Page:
- Author: Jenni Dodini
Published on: April 28, 2021
Tyler and I were doing some yard work at his house the other day, and all of a sudden I hear "Gramma, HURRY!!! Come look -- HURRY!" So I go over to the olive tree he was supposed to be trimming the suckers off of and there sat a very pretty insect, clearly, not a grasshopper, but bigger. "HURRY, go get a jar from the house so we can catch it!!!" I did not have the presence of mind to take a picture of it immediately. Once in the Tupperware that he brought out, it turned brown. Of course, I haven't been able to find another pretty one to take a picture of.
Now, the next question is, "What is it?" Really, not a clue. My mind went to some kind of insect that gets into the grapes across the road. Sharpshooter? No, not ugly enough. Better go get the book and computer and start looking. In the meantime, Steve comes in and looks at it, hears the story, and doesn't know what it is either. So we decide that since it was in the olive tree, it must have been there for a meal, and we should let Jacob know. (Jacob is the man who manages the olive trees on our land.) Jacob comes over and "Oh yea, that's a cicada. They are all over back there. Not a problem." OK. The Ag director knows they are here, and has been out to see them already. Again, OK.
Now Tyler decides that he MUST inform his Ag Science teacher that he has caught this bug. I tell him that he may have to make a report, but he wants me to text her anyway. Done. Now for the research part for the report. He lost interest fairly quickly, after looking at pictures on Wikipedia. There are many amazing pictures and we found the one that looked most like the insect we found on the tree. Then off to the real science sites (teaching moment that caused the total loss of interest in doing the research). Nothing found online about cicadas in California. Every site was talking about the coming of the locusts, as cicadas are also known, to the part of the country east of the Mississippi River. They are calling this year's bunch of "periodical cicadas" Brood X. The US Forest Service site shows a map of where they most commonly are found. Very impressive, and again, nothing about California. The Scientific American site also talks about Brood X but expands and includes the past broods as well. Periodical cicadas emerge every 13 to 17 years, but can emerge up to 4 years early depending on climate. It is expected that the global warming that we are experiencing may cause this early emergence to continue. There are two families: Cicadoidea and Tettgarctidae; Order: Hemiptera. The Cicadoidea has more than 3000 identified species and is found all around the world. The Tettgarctidae family has two species found only in Australia.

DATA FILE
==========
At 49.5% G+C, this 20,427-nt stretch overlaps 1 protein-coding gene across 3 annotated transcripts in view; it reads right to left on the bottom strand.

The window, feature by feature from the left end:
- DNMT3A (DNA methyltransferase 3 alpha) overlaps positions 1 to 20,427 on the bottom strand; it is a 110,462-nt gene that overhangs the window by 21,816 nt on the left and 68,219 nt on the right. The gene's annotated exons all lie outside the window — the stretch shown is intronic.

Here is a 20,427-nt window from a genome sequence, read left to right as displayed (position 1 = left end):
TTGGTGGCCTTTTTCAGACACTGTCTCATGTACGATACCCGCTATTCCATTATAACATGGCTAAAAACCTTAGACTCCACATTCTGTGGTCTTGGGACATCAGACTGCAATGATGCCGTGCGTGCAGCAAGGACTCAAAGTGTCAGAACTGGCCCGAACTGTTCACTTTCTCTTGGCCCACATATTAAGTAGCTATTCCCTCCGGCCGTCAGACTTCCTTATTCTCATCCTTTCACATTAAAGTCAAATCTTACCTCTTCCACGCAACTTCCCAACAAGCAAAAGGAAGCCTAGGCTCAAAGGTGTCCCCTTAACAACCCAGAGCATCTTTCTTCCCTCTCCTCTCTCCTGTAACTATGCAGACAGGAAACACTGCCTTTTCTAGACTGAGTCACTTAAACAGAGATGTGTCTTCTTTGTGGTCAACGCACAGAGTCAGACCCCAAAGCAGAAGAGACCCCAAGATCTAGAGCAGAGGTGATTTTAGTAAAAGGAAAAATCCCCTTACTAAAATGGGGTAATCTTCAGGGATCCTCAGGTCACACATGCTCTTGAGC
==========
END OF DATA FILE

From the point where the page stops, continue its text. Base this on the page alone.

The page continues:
The life cycle was explained very concisely:
The sun warms the ground where the nymphs have been growing and they emerge from the soil. The sun warms their wings and they swarm into the trees and mate and suck the sap from the branches and lay their eggs. When the eggs hatch, the nymphs fall to the ground, burrow into the soil, and feed on the tree roots. The nymphs grow VERY slowly, taking 13 to 17 years before their development is complete, which is why the trees are not damaged from their feeding. The adults mate and die within one month. The adult females can be up to 2 inches long!
The best information regarding cicadas in California that I found was in our text, "Pests of Landscape Trees and Shrubs", Second Edition, Publication #3359, page 152. It says that there is no known control agent for cicadas besides pruning off the affected branches to prevent the eggs from hatching, "if possible". Cicadas are relatively uncommon in California and they don't cause much plant damage.
Cicadas are the loudest of insects. The males attract the females by producing high-frequency vibrations which humans can also hear from long distances. There are drum-like structures on the abdomen called tymbals, some of which are hollow and act as resonance chambers. Now that I know they are out there, I notice the humming sound every time I go outside.
And yes, I presented Tyler with the research and made him pick out what his teacher would want in the report. And he took the cicada he caught to his teacher.
The brown leaves are damage caused by the cicadas sucking out the sap from the branch.